WEF wants to connect with the “FRUITS” platform and upload the data for the private ecosystem to deliver services such as banking or loans or offer digital advisories. The biggest challenge is that it is public data and a policy has been created with the State’s consent to get farmers’ e-consent to use the data. 

PPP consultations

WEF has also launched a food innovation hub in Madhya Pradesh and is looking at public-private partnerships (PPP) in select value chains. The State government has proposed a few horticulture crops and millets as it feels they are high-value chains. 

“We are in discussion with the Ministry of Agriculture to work as its extended arm for PPP consultations on the India digital ecosystem for agriculture (IDEA). We have signed a partnership agreement with regard to the budget announcement on PPP for digital agriculture. We have submitted a high-level concept paper on IDEA  and are now looking at holding consultations with startups and industry to create a framework or playbook for each of these digital services,” Kaushik said. 

On the problems in Telangana chilli crop, he said under the pilot project, a consortium of companies is doing complete benchmarking on the ground, measuring the challenges faced this year and previous years. 

“It is visiting the villages to see how much support could be offered through technological advisories. It will select geographical boundaries and then measures again to launch technological solutions after 3 or 6 or 9 months after the benchmarking is done.” he said. 

Framework to unlock data

Kaushik said AI for agriculture innovations is being adopted by every state in its own way in a different name. The objective of IDEA is technological and value transformation and we are creating a framework to unlock farmers’ data and share with private institutions. 

WEF is also trying agri hubs or “sandboxes” where major agricultural universities will consider working on co-innovations with start-ups. While the start-ups will bring in the technology, the universities will provide domain knowledge and ground-level support on farms. Nabard is also involved in helping co-innovations and validating the solutions, he said.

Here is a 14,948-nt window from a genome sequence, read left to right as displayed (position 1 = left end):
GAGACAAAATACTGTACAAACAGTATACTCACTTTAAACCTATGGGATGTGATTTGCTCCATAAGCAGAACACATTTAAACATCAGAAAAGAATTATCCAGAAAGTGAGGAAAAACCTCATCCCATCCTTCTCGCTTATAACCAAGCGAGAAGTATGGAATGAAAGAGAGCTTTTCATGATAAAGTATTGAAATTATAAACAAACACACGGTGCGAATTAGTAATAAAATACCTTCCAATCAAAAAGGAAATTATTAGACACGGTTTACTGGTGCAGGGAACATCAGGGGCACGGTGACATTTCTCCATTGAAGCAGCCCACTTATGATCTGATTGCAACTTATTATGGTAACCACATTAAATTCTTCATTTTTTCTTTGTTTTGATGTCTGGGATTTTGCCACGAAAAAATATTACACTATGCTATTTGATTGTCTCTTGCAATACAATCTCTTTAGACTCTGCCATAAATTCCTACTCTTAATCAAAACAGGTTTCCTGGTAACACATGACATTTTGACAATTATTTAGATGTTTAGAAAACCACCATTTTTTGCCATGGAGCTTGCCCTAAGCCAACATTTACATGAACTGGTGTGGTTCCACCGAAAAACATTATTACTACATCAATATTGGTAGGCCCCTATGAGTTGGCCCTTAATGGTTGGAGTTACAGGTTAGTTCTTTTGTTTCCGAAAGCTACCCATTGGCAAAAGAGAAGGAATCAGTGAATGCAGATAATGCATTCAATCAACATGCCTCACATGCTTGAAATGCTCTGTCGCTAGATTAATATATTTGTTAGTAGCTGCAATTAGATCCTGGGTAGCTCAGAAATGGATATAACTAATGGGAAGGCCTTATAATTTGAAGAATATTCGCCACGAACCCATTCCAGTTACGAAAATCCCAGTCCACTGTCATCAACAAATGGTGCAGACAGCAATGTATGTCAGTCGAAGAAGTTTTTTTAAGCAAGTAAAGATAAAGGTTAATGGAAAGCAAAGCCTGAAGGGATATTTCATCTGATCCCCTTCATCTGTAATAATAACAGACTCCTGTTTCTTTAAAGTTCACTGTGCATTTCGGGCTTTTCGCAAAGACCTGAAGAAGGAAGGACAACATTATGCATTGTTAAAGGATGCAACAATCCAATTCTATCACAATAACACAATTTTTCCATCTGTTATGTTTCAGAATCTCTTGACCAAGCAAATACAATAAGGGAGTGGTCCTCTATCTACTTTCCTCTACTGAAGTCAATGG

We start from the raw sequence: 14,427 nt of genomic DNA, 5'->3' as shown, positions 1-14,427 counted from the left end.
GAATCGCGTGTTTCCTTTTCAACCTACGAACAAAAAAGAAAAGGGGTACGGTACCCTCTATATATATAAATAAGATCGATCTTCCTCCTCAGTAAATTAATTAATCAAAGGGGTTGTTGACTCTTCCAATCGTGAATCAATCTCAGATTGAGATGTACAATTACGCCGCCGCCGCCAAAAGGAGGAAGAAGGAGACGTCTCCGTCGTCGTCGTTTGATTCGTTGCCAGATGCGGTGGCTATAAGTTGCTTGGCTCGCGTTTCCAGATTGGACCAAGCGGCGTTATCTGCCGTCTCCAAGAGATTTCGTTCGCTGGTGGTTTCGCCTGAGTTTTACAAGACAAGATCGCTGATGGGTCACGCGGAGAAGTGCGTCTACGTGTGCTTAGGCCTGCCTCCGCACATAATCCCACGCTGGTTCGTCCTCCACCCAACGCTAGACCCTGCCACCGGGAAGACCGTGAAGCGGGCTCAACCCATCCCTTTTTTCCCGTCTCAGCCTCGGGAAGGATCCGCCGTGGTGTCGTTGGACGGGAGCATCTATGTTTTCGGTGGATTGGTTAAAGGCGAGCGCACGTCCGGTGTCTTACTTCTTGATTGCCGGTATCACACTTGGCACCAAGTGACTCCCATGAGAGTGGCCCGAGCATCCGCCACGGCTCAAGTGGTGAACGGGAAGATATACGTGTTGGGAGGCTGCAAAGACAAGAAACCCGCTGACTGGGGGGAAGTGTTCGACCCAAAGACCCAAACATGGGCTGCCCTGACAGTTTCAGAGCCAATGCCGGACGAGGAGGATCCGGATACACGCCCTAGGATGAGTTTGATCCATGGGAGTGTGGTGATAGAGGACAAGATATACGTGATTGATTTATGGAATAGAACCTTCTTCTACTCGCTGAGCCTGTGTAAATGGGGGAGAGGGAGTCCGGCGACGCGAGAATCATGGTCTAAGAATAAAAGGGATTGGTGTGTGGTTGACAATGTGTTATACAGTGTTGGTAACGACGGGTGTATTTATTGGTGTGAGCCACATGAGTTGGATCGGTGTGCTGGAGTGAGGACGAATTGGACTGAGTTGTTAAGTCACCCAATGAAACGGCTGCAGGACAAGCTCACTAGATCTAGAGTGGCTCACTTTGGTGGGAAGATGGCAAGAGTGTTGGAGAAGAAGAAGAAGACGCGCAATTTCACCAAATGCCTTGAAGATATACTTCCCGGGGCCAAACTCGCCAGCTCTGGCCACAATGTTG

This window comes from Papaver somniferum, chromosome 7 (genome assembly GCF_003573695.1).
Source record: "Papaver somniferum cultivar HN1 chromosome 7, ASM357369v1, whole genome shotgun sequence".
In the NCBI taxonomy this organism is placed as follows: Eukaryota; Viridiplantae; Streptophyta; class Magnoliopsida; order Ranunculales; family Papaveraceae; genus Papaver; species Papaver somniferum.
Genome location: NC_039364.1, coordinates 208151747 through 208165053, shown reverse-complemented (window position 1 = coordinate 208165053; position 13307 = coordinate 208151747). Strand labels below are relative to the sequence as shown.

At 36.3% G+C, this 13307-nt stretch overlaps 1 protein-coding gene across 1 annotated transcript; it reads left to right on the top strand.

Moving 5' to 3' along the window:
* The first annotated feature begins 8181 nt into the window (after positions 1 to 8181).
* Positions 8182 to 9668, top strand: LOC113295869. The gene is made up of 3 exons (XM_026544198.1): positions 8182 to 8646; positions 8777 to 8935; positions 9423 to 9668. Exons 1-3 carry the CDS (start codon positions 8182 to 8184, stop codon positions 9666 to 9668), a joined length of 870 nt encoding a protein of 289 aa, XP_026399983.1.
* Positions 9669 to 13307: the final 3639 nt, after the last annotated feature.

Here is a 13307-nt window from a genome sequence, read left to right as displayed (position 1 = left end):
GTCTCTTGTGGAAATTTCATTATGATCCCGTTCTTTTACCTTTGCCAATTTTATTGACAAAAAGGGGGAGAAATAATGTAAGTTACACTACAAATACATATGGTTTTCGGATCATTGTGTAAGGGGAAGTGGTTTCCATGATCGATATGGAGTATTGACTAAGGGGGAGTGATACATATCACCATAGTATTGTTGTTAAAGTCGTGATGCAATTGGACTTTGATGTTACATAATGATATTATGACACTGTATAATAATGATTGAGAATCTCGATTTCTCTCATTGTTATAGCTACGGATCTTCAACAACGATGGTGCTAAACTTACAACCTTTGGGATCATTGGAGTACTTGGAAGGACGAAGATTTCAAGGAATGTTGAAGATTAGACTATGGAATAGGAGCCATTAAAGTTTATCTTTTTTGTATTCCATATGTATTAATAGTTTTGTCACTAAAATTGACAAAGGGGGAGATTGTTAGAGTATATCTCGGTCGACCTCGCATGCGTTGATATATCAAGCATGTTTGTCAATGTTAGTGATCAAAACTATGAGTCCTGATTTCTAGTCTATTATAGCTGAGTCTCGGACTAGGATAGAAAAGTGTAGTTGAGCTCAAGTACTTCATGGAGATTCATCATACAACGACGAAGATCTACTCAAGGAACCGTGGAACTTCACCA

The third initiative is to help start-ups collaborate their work with field institutions at village levels to help in running huge flagship programmes such as kisan credit cards or agri infrastructure funds. 

“Any start-up can roll out its programme in the village. It can be the biggest enabler, trying to initiate proper engagement with farmers,” he said.

Targeting 1 million farmers

The WEF is looking at 5-6 States to demonstrate the impact of its fourth industrial revolution initiatives, the C4IR head said. It would try focussing on impacting one million farmers through its programmes in the next two years so that it can be scaled further. “We are only bringing the stakeholders together and not taking up any project implementation,” he said. 

There is no financial outgo for WEF in this as it is only enabling institutions to focus on fourth industrial revolution technologies. For example, it has look at the opportunity of how small farmers can use drones and leverage it for spraying pesticide, plant seeds or look for crop innovation, Kaushik said. “The cost of using this technology is only one-fifth of manual labour and many rice farmer communities are looking at robotics to clear weeds on their farms. Economically, the assumption is how can small farmers pay for these but they collaborate and look at the using technology through model of using drone as a service,” he said.